Radical Theory from Imperial Formation to Nostalgic Celebration
Joshua Goode (Assistant Professor of Cultural Studies and History, Claremont Graduate U), “Not a Problem Since 1492”: How the Rhetoric of Fusion defined Spanish Decolonization and Recolonization in Nineteenth-Century Spain”
In this paper I examine the impact of de-colonization on Spanish and Cuban scientific and social thought in the 1880s and 1890s, comparing this to the simultaneous Spanish colonization in Morocco and the anthropological ideas that were deployed there. I am interested in how the idea of racial fusion came to serve a policy of colonial segregation and warfare. Also, I focus on how the idea of mixture underscored different, contradictory types of social and political systems, a question of interest to anyone exploring race, identity and social thought in a variety of present-day national contexts.
Alda Blanco (Professor and Chair of Spanish, San Diego State U), “Mestizaje and Spanish Racial Thinking”
At the height of the mode of racial thinking that extolled that only blood purity ensured the survival of a race and, moreover, its dominance, forward-looking Spanish anthropologists and ethnographers were proposing that mestizaje was at the core of the so-called Spanish race and that this racial formation was Latin America’s future. This paper explores the ways in which Spanish racial theories diverged from those that were dominant both in Europe and in Latin America. It is an examination of the racial constructs through which Spain imagined America at the turn of the twentieth century.
Joyce Tolliver (Associate Professor of Spanish, U of Illinois, Urbana), “Race, Nation, and the ‘Ilustrados’: The Philippines and the ‘Modern’ Empire(s)”
In the last decade or so of what Alda Blanco has called Spain's “modern” empire, the question of the national unification of the Philippines under the flag of Spain was dealt with in a discourse marked pervasively by references to racial homogeneity. For commentators on “la cuestión filipina” such as Vicente Barrantes or Pablo Feced, the racial heterogeneity characterizing the Philippine population was a fundamental obstacle to the successful colonization of the Archipelago. Feced openly advocated a eugenic “solution” to the Philippine problem, invoking the ideal of Spanish “pureza de sangre.” Ironically, this fantasy of racial homogeneity as an essential characteristic of the nation presents some surprising points of contact with the ways in which Philippine identity was imagined by the Philippine ilustrados, as represented by the national hero José Rizal. In this paper, I explore the vexed question of what Joshua Goode has called “impurity of blood” in the debates about the Philippine nation at the end of one empire and the beginning of another.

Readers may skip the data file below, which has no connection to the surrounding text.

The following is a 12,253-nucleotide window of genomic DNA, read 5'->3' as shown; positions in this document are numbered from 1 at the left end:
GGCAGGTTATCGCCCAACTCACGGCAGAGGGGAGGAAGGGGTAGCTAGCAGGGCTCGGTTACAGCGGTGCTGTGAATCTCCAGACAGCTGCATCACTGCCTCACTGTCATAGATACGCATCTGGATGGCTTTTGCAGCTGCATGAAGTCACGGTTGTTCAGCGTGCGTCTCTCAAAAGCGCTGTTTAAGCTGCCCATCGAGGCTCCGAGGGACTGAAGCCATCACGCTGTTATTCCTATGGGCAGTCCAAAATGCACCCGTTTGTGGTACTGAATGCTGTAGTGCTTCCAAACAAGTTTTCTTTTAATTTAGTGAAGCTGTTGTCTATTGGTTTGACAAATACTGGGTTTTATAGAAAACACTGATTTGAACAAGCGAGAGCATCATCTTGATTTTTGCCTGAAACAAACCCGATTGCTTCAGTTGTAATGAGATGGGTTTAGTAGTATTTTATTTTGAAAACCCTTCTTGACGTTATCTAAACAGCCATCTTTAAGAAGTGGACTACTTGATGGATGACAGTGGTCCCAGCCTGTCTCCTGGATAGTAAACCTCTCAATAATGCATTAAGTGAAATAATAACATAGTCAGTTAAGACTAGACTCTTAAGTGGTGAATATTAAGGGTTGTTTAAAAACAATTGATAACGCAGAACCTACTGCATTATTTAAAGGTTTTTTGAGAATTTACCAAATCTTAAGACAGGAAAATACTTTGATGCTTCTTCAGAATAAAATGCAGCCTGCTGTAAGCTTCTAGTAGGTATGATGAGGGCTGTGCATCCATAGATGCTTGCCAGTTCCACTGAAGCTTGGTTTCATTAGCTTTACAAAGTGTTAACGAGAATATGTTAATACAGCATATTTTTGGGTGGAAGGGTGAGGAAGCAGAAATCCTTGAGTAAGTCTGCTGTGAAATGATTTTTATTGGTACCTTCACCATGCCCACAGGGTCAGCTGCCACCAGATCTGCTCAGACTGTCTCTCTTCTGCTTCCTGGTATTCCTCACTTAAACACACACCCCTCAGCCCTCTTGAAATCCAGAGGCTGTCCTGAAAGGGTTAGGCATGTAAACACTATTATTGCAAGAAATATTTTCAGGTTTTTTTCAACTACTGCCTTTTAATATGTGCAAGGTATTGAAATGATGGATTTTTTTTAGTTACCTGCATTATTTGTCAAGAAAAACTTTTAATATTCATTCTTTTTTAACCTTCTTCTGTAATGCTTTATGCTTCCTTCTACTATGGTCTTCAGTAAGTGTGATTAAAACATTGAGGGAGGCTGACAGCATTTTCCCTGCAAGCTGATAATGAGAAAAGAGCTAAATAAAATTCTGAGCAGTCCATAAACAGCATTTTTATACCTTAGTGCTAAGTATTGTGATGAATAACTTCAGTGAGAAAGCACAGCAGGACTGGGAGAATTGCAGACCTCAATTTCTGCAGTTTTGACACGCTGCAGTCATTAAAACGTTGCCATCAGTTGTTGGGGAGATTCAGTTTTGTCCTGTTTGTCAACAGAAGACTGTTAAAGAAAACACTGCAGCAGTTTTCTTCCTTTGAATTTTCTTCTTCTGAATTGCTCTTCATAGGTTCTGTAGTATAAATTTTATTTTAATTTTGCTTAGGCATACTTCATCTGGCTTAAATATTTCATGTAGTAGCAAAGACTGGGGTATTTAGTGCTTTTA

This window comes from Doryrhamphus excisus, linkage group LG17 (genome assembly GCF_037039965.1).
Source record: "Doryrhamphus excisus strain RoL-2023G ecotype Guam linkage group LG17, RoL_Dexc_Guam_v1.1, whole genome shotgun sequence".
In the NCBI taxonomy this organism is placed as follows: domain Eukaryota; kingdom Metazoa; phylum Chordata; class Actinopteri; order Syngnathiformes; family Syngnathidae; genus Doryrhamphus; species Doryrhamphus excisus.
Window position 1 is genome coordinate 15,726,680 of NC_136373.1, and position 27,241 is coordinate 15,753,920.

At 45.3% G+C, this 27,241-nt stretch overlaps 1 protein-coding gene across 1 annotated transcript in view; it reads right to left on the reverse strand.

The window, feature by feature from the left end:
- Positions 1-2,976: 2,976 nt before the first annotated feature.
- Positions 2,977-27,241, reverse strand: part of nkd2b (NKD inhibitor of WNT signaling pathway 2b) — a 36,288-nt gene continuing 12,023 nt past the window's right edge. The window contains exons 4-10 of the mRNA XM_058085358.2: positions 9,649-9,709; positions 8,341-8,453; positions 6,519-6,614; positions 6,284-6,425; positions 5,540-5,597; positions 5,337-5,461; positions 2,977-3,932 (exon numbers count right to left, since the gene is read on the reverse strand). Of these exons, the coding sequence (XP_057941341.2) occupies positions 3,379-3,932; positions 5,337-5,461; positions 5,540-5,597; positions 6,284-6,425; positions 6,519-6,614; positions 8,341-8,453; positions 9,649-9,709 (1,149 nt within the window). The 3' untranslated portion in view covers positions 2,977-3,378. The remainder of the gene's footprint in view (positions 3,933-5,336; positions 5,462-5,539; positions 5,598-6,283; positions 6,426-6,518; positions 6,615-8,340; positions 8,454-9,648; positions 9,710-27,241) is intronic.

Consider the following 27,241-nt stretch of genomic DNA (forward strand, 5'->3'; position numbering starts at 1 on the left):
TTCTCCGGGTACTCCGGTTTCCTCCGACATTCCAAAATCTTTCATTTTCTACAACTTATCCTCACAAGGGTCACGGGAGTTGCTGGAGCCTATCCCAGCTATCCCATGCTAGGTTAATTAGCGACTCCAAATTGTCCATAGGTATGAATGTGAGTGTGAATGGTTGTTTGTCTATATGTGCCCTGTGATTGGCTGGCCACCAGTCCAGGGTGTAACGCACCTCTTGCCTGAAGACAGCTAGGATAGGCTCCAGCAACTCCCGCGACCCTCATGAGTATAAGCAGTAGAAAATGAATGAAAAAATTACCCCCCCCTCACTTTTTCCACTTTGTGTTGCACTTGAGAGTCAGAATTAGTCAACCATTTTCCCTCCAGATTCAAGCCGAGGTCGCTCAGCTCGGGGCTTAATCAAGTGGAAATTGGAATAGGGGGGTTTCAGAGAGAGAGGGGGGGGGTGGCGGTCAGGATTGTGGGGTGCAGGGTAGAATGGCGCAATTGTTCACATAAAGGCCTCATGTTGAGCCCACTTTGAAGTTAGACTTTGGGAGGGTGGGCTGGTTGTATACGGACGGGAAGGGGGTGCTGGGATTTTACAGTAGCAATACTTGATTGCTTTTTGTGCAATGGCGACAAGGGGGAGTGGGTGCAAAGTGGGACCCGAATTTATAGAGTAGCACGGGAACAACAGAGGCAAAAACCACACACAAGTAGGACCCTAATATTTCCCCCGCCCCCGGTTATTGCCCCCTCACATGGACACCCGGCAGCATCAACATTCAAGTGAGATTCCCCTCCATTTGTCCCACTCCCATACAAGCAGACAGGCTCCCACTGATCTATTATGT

Iver Bernstein, Professor of History and American Culture Studies at Washington University, is the author of The New York City Draft Riots: Their Significance for American Society and Politics in the Age of the Civil War (Oxford University Press), republished in a new edition in 2010 and considered the definitive authority on that pivotal event in US history. He is now completing a book manuscript on the coming of the US Civil War titled, Stripes and Scars: The Revitalization of America and the Origins of the Civil War (also to be published by Oxford); he has published articles on Lincoln's political use of his own body, on black life in Civil War-era New York and a variety of other topics in 19th-Century US history and the history of slavery and race.
Alda Blanco, Professor and Chair of Spanish at San Diego State U, is the author of Escritoras virtuosas: Narradoras de la domesticidad en la España isabelina (2001) and Cultura y conciencia imperial en la España del siglo XIX(forthcoming). She has also devoted much of her scholarship to the feminist author and social activist, María Martínez Sierra. She is currently working on a monograph that explores the relationship between pageantry and the monarchy in nineteenth-century Spain.